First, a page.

Actually, I have another bad element that seems to have returned. Harry is always on the edge of expulsion. We know Harry isn’t going to get expelled in this story, he’s too important. This becomes more of a nuisance than a tension building. Honestly, I think J.K. was experimenting with this one, trying to make more interesting intros and build more tension. She failed at both here, but from what I’ve read of the Prisoner of Azkaban, her experimentation seems to have paid off, because it succeeds at both.

Middle

Moving on to the middle chunk of the book, I’m going to address the transformation plan. Can we admit that it made no sense? They could have just asked a Slytherin to go get the information from Malfoy. There were so many alternatives, and in the end, they went through a lot of trouble for nearly no information. And then it happens again! They sneak into the forbidden woods and confront a giant spider and get one small piece of information, sort of. And in return, they have to run for their lives! It seemed nearly pointless, especially since Hermoine was figuring the thing out on her own already.

It seems that the writer is very intent on having sections of her books devoted to Harry having no knowledge about something everyone else knows about. In the first book, that made sense. He was raised by non-wizards and knew nothing about anything in the wizarding world. In this one, again we get Harry thrown out of the loop by being a parseltongue, something everyone fears, but he has never heard of. Not a big issue, but it’s kind of annoying.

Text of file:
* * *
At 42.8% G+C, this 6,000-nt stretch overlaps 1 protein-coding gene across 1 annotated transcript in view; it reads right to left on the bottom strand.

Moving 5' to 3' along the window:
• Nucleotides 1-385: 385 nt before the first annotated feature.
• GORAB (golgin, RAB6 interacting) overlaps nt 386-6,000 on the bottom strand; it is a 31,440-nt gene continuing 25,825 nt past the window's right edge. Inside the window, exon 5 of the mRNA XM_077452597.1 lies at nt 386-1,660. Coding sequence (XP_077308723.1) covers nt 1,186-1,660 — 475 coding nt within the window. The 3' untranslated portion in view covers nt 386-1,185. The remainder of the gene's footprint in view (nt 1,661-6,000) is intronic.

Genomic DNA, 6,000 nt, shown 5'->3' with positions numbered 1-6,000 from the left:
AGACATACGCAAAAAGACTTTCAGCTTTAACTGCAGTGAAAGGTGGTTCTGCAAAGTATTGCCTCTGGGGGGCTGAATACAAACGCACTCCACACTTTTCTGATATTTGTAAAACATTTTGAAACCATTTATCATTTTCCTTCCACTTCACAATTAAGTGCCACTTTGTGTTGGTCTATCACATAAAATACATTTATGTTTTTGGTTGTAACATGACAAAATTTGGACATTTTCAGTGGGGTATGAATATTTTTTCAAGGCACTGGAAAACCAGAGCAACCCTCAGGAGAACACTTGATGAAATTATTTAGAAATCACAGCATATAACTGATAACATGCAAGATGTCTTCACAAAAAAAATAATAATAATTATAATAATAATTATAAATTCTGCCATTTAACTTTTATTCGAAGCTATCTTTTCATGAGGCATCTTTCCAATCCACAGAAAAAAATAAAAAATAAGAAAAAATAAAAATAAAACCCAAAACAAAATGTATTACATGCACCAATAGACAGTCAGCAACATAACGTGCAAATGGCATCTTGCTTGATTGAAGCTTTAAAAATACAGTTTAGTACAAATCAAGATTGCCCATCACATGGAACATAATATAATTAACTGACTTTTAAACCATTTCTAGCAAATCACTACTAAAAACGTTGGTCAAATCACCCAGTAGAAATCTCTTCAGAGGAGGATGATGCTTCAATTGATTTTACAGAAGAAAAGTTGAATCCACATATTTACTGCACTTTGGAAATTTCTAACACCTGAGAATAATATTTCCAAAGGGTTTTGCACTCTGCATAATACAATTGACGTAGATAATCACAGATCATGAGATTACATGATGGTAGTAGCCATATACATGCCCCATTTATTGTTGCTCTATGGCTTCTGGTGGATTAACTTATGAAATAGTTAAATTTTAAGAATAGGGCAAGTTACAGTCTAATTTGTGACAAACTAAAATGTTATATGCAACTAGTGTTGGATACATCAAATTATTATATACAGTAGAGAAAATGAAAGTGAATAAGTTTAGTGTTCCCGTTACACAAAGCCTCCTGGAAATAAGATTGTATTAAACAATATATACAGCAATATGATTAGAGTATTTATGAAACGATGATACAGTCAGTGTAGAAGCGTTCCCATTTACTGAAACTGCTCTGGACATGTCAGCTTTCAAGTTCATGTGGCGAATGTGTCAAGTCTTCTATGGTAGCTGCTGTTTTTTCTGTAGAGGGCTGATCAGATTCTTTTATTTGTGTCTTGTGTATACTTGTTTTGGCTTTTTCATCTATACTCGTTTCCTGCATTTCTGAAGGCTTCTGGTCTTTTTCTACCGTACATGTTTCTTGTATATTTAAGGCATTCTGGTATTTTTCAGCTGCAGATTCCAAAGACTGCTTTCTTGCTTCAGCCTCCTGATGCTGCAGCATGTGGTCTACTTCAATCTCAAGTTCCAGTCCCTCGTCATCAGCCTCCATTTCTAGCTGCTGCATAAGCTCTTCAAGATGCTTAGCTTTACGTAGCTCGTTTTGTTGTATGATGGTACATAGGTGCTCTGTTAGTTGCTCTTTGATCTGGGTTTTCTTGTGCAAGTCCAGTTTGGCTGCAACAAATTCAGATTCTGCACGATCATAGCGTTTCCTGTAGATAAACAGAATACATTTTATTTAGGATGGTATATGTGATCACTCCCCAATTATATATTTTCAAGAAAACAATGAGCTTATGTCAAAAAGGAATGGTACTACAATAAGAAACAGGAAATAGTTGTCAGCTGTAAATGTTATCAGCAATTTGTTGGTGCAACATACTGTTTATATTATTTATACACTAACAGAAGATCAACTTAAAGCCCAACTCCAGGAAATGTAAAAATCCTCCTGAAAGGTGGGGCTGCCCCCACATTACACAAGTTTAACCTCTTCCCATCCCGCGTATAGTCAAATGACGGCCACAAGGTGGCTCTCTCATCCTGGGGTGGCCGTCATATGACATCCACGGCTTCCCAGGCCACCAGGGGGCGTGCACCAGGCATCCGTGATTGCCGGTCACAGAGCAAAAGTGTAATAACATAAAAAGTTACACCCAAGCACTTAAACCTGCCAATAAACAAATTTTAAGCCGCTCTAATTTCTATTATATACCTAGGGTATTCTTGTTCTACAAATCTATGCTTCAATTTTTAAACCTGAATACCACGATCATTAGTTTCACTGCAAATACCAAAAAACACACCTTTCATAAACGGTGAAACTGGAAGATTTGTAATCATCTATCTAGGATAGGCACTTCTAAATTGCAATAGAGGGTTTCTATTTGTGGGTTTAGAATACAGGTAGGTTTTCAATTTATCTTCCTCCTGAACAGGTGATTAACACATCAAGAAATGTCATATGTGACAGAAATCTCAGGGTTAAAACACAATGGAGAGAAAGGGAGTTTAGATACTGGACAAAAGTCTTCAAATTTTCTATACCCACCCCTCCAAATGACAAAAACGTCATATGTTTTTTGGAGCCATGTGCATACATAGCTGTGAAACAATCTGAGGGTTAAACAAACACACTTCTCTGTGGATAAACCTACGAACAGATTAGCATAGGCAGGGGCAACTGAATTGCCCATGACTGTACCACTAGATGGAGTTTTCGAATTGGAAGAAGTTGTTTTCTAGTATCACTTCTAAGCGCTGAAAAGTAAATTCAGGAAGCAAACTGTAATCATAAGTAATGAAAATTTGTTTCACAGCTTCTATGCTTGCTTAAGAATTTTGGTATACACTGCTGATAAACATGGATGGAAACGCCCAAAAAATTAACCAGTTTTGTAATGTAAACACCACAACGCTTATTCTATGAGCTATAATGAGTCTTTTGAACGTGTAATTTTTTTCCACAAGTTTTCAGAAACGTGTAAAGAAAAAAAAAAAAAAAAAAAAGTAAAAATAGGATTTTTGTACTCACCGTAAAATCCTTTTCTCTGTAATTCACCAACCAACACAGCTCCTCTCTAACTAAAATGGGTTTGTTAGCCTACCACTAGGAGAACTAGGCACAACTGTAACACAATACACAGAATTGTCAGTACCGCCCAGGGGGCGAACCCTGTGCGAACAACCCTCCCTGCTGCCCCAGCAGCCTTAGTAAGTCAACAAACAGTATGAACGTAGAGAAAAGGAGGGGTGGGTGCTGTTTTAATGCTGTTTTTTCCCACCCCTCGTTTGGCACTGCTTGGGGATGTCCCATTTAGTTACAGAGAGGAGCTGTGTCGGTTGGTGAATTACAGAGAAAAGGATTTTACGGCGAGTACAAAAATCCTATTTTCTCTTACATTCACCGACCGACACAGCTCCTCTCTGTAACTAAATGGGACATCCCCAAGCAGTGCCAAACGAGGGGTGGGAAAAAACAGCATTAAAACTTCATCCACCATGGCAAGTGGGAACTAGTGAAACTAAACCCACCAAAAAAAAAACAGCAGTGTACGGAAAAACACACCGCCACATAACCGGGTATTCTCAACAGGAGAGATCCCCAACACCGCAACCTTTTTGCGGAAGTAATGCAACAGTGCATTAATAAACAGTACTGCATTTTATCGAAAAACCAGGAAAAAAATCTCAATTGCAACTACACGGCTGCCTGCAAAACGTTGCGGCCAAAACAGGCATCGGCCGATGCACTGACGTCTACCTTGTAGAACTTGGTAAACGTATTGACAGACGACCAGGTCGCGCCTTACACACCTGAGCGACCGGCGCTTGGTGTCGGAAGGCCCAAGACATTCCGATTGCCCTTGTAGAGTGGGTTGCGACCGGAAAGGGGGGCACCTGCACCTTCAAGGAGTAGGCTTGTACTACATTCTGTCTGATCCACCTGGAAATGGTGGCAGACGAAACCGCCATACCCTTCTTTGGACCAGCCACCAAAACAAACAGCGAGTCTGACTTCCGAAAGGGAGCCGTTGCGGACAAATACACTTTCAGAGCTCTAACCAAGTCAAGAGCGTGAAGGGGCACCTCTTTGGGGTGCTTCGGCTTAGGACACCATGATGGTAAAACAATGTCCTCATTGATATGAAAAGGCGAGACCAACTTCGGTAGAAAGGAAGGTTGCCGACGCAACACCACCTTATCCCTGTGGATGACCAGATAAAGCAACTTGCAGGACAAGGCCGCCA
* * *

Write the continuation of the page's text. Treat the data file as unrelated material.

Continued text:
Aside

Okay, don’t worry, I didn’t hate all of it. I think that this book was better written than the first, I said that at the beginning. I though Gilderoy was a great character, a really interesting addition. Him losing his memories turned him into a hilarious character. A lot of new characters were added and I liked just about all of them. Harry Potter’s odd personality is starting to come into focus, and I’m excited about where it’s going, he seems to have a lot of Slytherin personality traits and I love it. The climax was far more engaging too, and the way that Voldemort was defeated made a lot more sense. It was quite satisfying. But there were a lot of problems. I want you to remember that I liked the second half of this book a lot, and that I really like the first five chapters of Azkaban. But for now, I have more to say on the Secret Chamber.

End

Gilderoy was a character that needed a huge wake-up call, and an ego deflation. What he got instead, was the honour of becoming fanservice. I was really hoping he’d learn a lesson and become an interesting returning character. Instead, he lost his memories so that the reader could be like, “Yeah! Got what he deserved!” In my opinion, I think he deserved redemption. (After a bit research, it seems that we do briefly hear from him again, but his life is still a mess and he gets no redemption. I really liked Lockheart, and I was hoping to see him sent off to undo all the bad he had done in his greed, to become a changed man!)